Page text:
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Review of Industrial Organization

, Volume 43, Issue 4, pp 265–290 | Cite as

Economic Analysis at the European Commission 2012–2013

  • Thomas Buettner
  • Giulio Federico
  • Kai-Uwe Kühn
  • Dimitrios Magos
Article

Abstract

In 2012–2013 the European Commission has had particularly prominent merger cases, with two prohibitions of transactions and several clearances with far-reaching remedies. In these cases economic analysis has been tightly integrated into the general argument of the Commission and became central to the outcome of the cases. Based on economic theory and supporting data, the Commission has pursued novel economic theories of harm and challenged some economically dubious “common wisdom” in merger assessment. The second area in which economic analysis has had a major impact is in state aid modernization. The new regional aid guidelines of 2013 have moved the rules much closer to economic thinking about effective regional aid and introduced requirements for economic ex-post analysis. Finally, the decisions on the e-books case reflect close cross-Atlantic cooperation with respect to the economic analysis and the design of appropriate remedies. This article reports on a number of examples for the most important cases.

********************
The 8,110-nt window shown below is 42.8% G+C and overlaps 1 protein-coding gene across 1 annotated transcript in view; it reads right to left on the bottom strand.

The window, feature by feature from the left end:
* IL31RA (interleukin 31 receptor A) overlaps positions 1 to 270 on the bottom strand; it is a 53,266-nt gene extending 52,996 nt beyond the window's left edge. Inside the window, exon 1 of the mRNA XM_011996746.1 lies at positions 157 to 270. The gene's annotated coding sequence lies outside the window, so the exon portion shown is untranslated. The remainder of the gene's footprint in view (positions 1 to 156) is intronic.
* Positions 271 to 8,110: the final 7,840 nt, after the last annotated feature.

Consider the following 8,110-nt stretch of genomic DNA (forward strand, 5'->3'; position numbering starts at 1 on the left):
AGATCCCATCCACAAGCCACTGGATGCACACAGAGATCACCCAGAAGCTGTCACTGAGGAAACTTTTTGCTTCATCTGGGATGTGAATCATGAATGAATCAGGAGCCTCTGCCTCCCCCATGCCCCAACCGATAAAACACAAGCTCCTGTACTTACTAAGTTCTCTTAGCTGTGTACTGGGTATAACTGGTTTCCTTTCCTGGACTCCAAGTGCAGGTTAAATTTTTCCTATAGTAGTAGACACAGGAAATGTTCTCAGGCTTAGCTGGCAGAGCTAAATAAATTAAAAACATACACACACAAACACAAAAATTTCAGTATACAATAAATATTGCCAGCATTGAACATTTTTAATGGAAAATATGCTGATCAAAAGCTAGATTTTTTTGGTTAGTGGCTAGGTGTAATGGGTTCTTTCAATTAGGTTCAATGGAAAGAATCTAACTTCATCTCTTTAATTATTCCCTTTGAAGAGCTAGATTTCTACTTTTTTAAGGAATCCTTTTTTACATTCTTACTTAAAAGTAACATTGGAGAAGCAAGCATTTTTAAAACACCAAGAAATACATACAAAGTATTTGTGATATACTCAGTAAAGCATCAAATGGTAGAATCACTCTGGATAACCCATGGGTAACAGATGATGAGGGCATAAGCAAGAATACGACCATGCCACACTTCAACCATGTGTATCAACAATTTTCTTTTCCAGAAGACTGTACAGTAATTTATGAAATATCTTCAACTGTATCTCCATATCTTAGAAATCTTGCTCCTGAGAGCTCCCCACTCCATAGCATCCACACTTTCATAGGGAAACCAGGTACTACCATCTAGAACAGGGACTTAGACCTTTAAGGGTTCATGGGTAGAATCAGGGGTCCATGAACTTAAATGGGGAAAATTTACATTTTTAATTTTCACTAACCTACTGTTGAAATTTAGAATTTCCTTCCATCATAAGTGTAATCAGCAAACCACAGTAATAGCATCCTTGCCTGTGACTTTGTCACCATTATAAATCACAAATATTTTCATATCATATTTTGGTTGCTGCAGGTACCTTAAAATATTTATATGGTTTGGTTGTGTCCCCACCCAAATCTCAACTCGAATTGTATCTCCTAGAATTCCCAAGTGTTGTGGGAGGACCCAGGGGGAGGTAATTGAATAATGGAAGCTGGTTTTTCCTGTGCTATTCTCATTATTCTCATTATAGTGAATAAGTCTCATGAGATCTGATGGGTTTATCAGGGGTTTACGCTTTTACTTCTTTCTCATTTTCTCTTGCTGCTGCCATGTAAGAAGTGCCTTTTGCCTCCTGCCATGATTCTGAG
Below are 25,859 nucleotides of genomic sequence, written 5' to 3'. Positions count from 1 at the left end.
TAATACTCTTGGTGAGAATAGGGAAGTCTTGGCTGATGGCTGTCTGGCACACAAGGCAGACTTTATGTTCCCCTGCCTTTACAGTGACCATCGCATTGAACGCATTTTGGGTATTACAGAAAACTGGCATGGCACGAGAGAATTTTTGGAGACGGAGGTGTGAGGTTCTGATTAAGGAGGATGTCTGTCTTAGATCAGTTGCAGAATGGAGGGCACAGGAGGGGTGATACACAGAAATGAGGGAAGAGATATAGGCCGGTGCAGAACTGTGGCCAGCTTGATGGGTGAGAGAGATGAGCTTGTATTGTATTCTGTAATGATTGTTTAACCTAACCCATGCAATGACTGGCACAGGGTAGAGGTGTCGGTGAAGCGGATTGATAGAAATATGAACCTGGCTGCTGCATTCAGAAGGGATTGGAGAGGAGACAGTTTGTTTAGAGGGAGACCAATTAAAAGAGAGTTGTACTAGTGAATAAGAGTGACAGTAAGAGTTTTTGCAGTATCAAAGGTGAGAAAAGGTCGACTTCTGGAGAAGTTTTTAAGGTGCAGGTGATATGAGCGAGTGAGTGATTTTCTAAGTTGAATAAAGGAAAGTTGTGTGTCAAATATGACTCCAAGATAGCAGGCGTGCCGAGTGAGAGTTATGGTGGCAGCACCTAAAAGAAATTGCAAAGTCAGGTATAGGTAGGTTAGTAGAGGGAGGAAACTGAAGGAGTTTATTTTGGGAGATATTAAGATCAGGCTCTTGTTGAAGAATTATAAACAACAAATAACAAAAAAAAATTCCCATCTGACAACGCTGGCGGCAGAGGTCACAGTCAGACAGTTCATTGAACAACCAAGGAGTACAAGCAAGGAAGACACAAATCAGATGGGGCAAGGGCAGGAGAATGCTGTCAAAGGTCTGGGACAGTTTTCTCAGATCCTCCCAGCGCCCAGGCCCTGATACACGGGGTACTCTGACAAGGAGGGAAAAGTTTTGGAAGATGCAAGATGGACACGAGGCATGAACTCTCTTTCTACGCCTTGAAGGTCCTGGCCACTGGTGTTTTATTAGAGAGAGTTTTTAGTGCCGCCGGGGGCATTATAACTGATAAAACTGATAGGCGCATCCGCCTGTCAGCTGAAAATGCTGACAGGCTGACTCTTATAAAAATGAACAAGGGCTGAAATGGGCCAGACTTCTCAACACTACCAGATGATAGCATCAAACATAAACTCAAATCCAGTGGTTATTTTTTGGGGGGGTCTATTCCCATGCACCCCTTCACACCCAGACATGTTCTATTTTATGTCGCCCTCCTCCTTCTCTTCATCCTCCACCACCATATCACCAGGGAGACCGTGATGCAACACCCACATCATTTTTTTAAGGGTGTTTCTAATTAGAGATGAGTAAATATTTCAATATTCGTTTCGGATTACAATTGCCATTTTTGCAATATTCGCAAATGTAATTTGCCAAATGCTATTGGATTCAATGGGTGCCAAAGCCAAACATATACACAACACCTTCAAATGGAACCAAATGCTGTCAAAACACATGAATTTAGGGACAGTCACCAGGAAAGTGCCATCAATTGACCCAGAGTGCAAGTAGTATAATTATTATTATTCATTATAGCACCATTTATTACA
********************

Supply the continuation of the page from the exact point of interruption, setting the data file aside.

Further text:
Keywords

Antitrust Bargaining Excess capacity Mergers Merger efficiencies Most favored nation clauses State aid 

References

  1. Baker, J., & Chevalier, J. (2013). The competitive consequences of most-favored-nation provisions. Antitrust, 27(2), 20–26.Google Scholar
  2. Kühn, K.-U., & Padilla, J. (2002). Union power, replacement and labour market dynamics. Economic Journal, 112, 317–343.CrossRefGoogle Scholar

Copyright information

© European Union 2013

Authors and Affiliations

  • Thomas Buettner
    • 1
  • Giulio Federico
    • 1
  • Kai-Uwe Kühn
    • 2
  • Dimitrios Magos
    • 1
  1. 1.Directorate General for CompetitionEuropean CommissionBruxellesBelgium
  2. 2.University of MichiganAnn ArborUSA

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